God’s Love – The Reason for it All

Oh, the depth of the riches of the wisdom and knowledge of God! How unsearchable his judgments, and his paths beyond tracing out! “Who has known the mind of the Lord? Or who has been his counselor?” (Romans 11:33, 34)

In recent years I’ve cut way back on writing about larger, cosmological issues related to God’s nature and purpose in creation, and my reasons are twofold. First, there is a limit as to what we can understand about God in our present condition, and so we inevitably place too much confidence in our own reasoning and speculations, going far beyond what God has chosen to reveal in Scripture and in Christ Jesus.

Second, it can be argued that there is limited value in debating about the nature of God and His purposes while our own lives are still lacking in love and personal holiness. If we can fathom all mysteries and knowledge, but have not love, we are nothing. (1 Corinthians 13:2)

Nevertheless, it is beneficial to grasp at least a broad, foundational understanding of God and His purpose in Creation, and so I’ll offer a brief, if inadequate, introduction based on what I see in Scripture.

God is the origin and essence of many virtues, partially summarized by the “fruits of the Spirit” in Paul’s letter to the Galatian church – love, joy, peace, patience, kindness, goodness, faithfulness, gentleness, and self-control. (5:22-23)

In contrast, there are anti-virtues that have no place in God’s kingdom, and therefore do not originate in God. Among them are sexual immorality, impurity and debauchery; idolatry and witchcraft; hatred, discord, jealousy, fits of rage, selfish ambition, dissensions, factions and envy; drunkenness, orgies, and the like. (19-21)

The inner attitudes and desires which prompt such behaviors are incompatible with God’s own inward nature – the essence of who He is. Of all the virtues that flow from God, it is love that overshadows and binds them all together.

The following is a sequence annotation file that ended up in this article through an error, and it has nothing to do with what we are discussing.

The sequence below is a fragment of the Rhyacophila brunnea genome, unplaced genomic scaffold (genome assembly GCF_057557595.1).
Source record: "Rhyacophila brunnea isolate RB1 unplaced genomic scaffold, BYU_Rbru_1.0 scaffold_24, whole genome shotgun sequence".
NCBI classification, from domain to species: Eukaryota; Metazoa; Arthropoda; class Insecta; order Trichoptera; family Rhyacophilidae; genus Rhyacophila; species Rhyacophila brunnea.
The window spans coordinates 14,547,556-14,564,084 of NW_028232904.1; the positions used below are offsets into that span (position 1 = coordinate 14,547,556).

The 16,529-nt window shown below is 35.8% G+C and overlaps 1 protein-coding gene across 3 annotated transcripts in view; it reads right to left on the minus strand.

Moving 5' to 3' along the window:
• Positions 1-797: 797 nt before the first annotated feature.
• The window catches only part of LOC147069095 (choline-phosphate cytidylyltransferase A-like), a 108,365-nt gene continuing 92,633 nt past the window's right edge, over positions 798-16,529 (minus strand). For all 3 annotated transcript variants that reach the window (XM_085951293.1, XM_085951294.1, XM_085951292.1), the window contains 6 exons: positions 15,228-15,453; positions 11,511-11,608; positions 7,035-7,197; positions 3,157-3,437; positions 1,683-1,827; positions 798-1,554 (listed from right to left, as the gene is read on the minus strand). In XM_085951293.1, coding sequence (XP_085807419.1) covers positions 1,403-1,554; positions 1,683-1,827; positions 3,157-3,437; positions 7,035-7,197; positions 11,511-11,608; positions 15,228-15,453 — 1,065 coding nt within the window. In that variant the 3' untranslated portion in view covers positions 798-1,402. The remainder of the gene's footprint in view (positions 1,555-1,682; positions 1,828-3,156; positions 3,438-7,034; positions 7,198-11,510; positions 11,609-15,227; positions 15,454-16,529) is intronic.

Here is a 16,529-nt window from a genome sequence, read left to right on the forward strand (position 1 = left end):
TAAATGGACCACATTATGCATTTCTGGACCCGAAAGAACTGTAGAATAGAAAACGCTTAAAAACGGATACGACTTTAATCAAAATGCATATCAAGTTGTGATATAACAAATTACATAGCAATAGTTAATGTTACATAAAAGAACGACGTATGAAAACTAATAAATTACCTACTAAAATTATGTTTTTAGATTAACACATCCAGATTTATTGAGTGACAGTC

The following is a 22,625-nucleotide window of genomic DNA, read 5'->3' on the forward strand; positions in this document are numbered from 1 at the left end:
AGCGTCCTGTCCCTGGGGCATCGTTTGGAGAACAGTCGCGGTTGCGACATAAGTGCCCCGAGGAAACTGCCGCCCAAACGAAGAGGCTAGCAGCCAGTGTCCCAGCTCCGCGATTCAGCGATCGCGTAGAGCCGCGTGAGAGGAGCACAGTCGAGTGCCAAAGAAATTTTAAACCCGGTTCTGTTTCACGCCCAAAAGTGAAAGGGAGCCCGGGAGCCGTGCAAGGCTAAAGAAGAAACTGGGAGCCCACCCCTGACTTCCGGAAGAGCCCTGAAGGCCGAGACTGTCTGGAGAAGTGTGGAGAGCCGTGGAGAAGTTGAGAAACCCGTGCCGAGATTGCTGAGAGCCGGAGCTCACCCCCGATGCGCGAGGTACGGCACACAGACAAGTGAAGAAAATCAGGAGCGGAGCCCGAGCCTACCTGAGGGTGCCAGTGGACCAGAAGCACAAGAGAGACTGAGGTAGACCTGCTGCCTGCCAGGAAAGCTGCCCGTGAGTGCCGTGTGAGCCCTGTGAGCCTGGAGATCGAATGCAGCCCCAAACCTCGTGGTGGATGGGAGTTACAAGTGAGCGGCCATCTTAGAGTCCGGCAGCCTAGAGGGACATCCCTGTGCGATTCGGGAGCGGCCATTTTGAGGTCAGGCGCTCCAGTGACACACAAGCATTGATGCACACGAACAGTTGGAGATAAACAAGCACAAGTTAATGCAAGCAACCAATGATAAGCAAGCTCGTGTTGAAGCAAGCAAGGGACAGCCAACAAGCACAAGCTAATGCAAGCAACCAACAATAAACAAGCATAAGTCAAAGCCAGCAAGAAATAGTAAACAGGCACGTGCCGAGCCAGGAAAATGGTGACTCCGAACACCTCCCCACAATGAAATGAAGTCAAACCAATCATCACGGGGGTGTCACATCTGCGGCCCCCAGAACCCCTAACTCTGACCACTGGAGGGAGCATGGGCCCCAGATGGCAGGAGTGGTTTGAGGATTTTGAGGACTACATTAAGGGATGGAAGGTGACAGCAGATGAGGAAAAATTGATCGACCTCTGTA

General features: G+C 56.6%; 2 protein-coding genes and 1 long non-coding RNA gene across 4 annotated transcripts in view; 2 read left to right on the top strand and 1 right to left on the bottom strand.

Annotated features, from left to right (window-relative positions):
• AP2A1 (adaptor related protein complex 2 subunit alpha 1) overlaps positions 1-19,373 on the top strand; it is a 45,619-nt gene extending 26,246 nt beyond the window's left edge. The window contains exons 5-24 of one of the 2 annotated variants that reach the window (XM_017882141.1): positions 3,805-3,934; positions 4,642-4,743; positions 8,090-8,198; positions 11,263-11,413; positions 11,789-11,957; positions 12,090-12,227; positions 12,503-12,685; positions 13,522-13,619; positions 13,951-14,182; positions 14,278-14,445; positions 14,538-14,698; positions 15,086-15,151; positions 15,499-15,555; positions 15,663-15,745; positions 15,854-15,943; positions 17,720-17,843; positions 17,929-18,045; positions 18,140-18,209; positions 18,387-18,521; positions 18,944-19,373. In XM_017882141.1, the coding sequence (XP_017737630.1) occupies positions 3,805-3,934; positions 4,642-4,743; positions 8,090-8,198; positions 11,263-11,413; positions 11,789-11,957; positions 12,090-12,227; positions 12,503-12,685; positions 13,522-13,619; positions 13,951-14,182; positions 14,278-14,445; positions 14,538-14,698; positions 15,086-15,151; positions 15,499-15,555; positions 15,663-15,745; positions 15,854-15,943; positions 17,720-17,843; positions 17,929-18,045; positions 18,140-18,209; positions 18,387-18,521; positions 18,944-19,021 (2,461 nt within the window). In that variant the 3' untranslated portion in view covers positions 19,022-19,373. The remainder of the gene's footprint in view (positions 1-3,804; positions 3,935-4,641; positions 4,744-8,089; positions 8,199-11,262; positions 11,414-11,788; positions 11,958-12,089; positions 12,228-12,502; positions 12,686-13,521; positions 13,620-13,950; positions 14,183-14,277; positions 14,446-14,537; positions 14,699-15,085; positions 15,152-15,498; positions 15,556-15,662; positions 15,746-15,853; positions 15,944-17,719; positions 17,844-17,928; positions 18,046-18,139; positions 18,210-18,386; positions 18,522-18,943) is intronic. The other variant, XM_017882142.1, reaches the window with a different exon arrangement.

• And over all these virtues put on love, which binds them all together in perfect unity.
  • Whoever does not love does not know God, for God is love.
  • See what great love the Father has lavished on us…
  • This is love: Not that we loved God, but that he loved us…
  • For God so loved the world…

The reason for God’s creating the universe, this world, and us is not to amuse or entertain Himself, as some suppose. It isn’t all just a pointless game run by an omnipotent puppet-master. The reason behind it all, is love.

Love is God’s nature. Love is God’s very essence. God is so brimming with unending, overflowing, inconceivably immense love that He is compelled to lavish it on someone or something. He does this not to fulfill some selfish need, but because God’s love is so un-selfish that His nature forces Him to give it away – that’s the nature of love.

And so in keeping with His own nature, God has created all things in order to display and pour out His love beyond Himself. God’s wisdom and power and glory are also evidenced in creation, but the crowning purpose behind it all is love. After all, what are wisdom and power and glory to God, if He has not love?

But is this world really the “best” God could do? It can be hard to understand God’s love from our present perspective, given that evil exists and is such a daily reality here on earth at the present time, but before we start attributing evil and suffering to God we ought to recall that we see now as through a darkened glass… only a shadow of what’s really going on. The one thing we can hold on to and put our faith in, knowing for sure, is that God is love.

Anything that does not originate in love is not from God, and although God can weave all things – good and evil – into the tapestry of His purpose, He will ultimately destroy all things that do not originate in Him; that do not originate in love.

The purpose of it all is love – from the physical universe to the free will which makes evil possible. How does the presence of evil serve God’s loving purpose? Well, now you’re asking me to speculate, which I have done many times in the past. I can certainly speculate on the relationship between good and evil and the necessity of free will for God’s love to be fully manifested, but it would be nothing more than speculation.

So for now, I’ll leave it at love – the reason for it all.

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